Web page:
Crawford House Publishing
An Ethnology of the Admiralty Islanders The Alfred Bühler collection, Museum der Kulturen, Basel

The Admiralty Islands are located at the northwestern extremity of the Bismarck Archipelago (Papua New Guinea). The culture of the people of the Admiralty Islands has undergone great changes in the past 100 years - various influences, new ideas, values and products have altered form and functions of the artefacts. Some are still being made and used today. History is contained in objects that were made at a specific time for a specific purpose and in a specific form. As there are not many written documents describing the life in the Admiralty Islands around the beginning of this century, the objects from that time become a very important historical source. They can be found in many ethnographic museums, but they are only rarely well-documented. An exception is the collection in the Museum der Kulturen (formerly the Museum für Völkerkunde), Basel. It was acquired and documented by Alfred Bühler, who did research in the Admiralty Islands in 1932.

The book presents his collection and the knowledge that we (as non-Manusians) have about the material, use and function of the objects. It should help to work with undocumented collections from the Admiralty Islands and hopefully encourage further research as it becomes evident how little we know.

Two introductory parts deal with the Admiralty Islands in general - their position, their population and languages - as well as with the ethnographic research in the region (a historical overview, details about the research mission of Bühler and the list of collectors and acquisitions by the museum Basel).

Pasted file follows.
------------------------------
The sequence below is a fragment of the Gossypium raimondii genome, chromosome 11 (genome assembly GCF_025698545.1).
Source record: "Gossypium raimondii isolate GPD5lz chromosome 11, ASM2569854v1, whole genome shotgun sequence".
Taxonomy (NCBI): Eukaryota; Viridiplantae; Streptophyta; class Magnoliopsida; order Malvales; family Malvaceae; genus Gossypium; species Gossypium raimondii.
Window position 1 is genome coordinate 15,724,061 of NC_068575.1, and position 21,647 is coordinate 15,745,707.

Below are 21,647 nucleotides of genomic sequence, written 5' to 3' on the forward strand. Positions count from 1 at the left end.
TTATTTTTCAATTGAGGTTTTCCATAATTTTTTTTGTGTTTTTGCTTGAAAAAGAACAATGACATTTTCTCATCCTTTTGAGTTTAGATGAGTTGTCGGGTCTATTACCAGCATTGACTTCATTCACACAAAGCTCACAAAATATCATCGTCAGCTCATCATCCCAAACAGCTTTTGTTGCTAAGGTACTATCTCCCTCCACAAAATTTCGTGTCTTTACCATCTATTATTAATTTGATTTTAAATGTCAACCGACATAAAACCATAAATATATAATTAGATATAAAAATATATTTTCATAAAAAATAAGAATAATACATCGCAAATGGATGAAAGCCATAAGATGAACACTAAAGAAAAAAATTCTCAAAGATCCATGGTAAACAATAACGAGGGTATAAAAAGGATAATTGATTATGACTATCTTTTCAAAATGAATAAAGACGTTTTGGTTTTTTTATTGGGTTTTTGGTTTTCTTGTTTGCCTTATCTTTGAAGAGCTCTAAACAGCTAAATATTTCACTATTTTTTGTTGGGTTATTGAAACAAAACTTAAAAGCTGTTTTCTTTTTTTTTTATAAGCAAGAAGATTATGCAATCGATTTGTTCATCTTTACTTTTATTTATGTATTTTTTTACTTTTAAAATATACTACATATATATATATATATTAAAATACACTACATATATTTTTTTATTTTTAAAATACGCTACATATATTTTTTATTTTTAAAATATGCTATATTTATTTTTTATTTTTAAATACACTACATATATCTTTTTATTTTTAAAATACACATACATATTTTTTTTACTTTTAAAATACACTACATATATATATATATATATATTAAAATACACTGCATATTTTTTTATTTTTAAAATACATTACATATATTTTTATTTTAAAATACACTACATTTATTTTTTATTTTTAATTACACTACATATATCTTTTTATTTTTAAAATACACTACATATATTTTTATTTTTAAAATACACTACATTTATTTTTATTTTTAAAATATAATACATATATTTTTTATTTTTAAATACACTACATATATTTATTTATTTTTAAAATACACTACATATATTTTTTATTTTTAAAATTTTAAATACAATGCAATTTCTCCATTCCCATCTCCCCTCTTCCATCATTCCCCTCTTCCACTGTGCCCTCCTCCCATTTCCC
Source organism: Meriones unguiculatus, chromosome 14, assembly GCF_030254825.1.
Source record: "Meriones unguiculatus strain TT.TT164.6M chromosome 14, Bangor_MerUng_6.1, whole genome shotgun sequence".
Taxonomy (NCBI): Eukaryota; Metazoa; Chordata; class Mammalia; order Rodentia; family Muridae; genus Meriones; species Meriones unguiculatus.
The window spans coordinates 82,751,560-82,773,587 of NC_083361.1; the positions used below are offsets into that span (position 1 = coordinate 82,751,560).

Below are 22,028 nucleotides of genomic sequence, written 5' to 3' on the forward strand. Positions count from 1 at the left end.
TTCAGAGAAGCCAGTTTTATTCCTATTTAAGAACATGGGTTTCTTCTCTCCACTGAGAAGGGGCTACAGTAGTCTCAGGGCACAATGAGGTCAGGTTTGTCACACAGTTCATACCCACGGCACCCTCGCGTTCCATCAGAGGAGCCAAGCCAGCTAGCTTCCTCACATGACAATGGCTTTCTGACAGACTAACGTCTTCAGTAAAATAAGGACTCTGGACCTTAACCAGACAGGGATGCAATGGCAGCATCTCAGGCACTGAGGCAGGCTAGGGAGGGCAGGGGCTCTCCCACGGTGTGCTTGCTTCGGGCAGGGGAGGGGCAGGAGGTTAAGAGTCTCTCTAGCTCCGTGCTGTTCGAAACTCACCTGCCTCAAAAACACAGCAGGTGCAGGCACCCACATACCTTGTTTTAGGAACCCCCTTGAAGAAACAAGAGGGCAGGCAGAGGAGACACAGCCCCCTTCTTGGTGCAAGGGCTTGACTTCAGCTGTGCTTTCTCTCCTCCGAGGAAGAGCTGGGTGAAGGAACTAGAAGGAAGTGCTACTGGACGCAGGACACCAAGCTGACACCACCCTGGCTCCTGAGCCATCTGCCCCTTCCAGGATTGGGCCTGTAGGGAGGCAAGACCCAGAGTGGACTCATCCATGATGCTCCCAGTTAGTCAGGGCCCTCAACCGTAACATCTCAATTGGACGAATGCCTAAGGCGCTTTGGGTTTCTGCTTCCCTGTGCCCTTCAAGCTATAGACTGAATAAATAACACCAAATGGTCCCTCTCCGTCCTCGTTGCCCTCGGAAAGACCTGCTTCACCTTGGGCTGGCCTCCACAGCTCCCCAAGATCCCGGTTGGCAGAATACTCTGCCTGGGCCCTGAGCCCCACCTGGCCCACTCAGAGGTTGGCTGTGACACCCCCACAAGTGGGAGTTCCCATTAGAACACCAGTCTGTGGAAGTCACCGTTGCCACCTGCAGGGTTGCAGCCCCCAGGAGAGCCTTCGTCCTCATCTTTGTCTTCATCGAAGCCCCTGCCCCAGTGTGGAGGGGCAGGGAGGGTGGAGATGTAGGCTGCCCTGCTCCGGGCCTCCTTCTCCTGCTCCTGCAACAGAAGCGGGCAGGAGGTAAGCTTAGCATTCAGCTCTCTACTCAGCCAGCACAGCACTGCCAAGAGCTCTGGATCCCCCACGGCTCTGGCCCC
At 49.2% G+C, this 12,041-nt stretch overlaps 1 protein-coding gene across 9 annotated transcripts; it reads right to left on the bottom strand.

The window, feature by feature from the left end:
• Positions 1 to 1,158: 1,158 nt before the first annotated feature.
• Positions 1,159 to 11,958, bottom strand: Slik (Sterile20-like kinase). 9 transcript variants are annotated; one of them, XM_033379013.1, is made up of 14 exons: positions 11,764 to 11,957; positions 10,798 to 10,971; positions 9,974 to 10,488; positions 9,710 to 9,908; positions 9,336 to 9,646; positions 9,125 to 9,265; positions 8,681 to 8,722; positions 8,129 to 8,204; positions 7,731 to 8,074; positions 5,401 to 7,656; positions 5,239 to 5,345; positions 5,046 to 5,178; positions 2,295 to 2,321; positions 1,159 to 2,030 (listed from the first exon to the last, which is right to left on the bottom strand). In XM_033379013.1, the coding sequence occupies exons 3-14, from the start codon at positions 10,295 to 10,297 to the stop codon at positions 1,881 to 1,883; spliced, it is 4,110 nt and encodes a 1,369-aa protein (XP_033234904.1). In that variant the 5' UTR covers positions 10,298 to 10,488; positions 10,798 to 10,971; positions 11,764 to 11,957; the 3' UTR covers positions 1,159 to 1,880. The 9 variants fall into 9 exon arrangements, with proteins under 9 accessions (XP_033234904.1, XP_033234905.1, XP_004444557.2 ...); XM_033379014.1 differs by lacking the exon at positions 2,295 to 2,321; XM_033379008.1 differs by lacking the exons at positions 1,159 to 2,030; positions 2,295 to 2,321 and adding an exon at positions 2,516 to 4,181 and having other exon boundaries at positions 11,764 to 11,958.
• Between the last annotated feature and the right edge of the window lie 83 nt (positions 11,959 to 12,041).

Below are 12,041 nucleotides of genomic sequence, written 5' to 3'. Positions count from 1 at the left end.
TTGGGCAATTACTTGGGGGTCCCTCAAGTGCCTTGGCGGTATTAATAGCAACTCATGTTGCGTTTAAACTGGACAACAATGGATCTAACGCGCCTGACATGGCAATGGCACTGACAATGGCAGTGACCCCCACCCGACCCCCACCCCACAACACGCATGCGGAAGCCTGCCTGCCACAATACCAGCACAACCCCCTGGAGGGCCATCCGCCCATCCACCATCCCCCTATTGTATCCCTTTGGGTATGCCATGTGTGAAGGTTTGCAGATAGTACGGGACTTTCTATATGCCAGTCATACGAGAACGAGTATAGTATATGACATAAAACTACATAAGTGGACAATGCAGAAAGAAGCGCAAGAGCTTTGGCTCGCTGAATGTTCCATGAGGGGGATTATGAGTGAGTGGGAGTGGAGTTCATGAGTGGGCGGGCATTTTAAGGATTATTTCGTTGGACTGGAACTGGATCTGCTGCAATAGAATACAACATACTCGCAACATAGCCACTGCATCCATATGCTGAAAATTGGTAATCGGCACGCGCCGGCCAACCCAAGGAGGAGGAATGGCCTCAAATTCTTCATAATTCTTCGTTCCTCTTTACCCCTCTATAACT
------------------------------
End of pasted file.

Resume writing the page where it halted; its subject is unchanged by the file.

The main part of the book is devoted to a presentation of the artefacts. The museum objects and our knowledge about their production, use and function are systematically presented. The whole collection is classified into categories formed by the criteria of social function, utilitarian form and material. The twelve main categories are: clothing and adornment; implements used for obtaining food; implements for crafts; containers; utensils for cooking, eating and domestic use; house and housing gear; navigation; music; toys; weapons and hunting equipment; and raw material. These categories are again divided into smaller groups of object-types. Each object group is presented in the same way: photo of a type-object, available information about the origin of the objects in the collection (village), the local name(s), notes regarding the material, the technique of production, the use and the function of it. Where available there is also a field photograph made by the collector or the author showing the use of the object.


Sylvia Ohnemus


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392 black-and-white and 53full-colour photographs; 82drawings; maps


Portrait; hardcover; xii + 430 pages


240 x 210 mm



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